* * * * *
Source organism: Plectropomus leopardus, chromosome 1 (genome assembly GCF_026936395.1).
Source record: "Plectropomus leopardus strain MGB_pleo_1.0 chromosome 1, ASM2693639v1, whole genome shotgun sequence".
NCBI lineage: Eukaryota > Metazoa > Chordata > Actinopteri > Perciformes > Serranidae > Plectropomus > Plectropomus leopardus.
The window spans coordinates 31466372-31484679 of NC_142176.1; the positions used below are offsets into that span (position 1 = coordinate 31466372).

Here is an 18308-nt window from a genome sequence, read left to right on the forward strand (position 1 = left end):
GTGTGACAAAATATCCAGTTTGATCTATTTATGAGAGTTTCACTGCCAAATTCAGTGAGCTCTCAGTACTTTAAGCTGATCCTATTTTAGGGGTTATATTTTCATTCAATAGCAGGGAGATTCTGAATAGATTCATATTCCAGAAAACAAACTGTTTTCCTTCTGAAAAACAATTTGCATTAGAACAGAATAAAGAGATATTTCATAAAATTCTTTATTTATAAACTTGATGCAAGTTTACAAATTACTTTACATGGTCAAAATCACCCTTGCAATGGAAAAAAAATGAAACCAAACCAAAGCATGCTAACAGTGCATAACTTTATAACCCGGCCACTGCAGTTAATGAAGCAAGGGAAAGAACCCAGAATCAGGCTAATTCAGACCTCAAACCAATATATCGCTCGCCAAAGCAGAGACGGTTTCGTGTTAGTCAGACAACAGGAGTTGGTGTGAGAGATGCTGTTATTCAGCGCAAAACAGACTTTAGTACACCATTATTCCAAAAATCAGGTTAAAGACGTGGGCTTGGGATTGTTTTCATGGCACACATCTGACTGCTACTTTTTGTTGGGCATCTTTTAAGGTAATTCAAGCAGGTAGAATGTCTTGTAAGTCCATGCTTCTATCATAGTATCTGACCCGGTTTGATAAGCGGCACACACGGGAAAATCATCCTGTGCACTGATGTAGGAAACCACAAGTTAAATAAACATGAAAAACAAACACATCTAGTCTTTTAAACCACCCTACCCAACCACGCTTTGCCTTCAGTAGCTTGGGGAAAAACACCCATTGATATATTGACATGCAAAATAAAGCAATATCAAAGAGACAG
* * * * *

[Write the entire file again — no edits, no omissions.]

Source organism: Plectropomus leopardus, chromosome 1 (genome assembly GCF_026936395.1).
Source record: "Plectropomus leopardus strain MGB_pleo_1.0 chromosome 1, ASM2693639v1, whole genome shotgun sequence".
NCBI lineage: Eukaryota > Metazoa > Chordata > Actinopteri > Perciformes > Serranidae > Plectropomus > Plectropomus leopardus.
The window spans coordinates 31466372-31484679 of NC_142176.1; the positions used below are offsets into that span (position 1 = coordinate 31466372).

Here is an 18308-nt window from a genome sequence, read left to right on the forward strand (position 1 = left end):
GTGTGACAAAATATCCAGTTTGATCTATTTATGAGAGTTTCACTGCCAAATTCAGTGAGCTCTCAGTACTTTAAGCTGATCCTATTTTAGGGGTTATATTTTCATTCAATAGCAGGGAGATTCTGAATAGATTCATATTCCAGAAAACAAACTGTTTTCCTTCTGAAAAACAATTTGCATTAGAACAGAATAAAGAGATATTTCATAAAATTCTTTATTTATAAACTTGATGCAAGTTTACAAATTACTTTACATGGTCAAAATCACCCTTGCAATGGAAAAAAAATGAAACCAAACCAAAGCATGCTAACAGTGCATAACTTTATAACCCGGCCACTGCAGTTAATGAAGCAAGGGAAAGAACCCAGAATCAGGCTAATTCAGACCTCAAACCAATATATCGCTCGCCAAAGCAGAGACGGTTTCGTGTTAGTCAGACAACAGGAGTTGGTGTGAGAGATGCTGTTATTCAGCGCAAAACAGACTTTAGTACACCATTATTCCAAAAATCAGGTTAAAGACGTGGGCTTGGGATTGTTTTCATGGCACACATCTGACTGCTACTTTTTGTTGGGCATCTTTTAAGGTAATTCAAGCAGGTAGAATGTCTTGTAAGTCCATGCTTCTATCATAGTATCTGACCCGGTTTGATAAGCGGCACACACGGGAAAATCATCCTGTGCACTGATGTAGGAAACCACAAGTTAAATAAACATGAAAAACAAACACATCTAGTCTTTTAAACCACCCTACCCAACCACGCTTTGCCTTCAGTAGCTTGGGGAAAAACACCCATTGATATATTGACATGCAAAATAAAGCAATATCAAAGAGACAG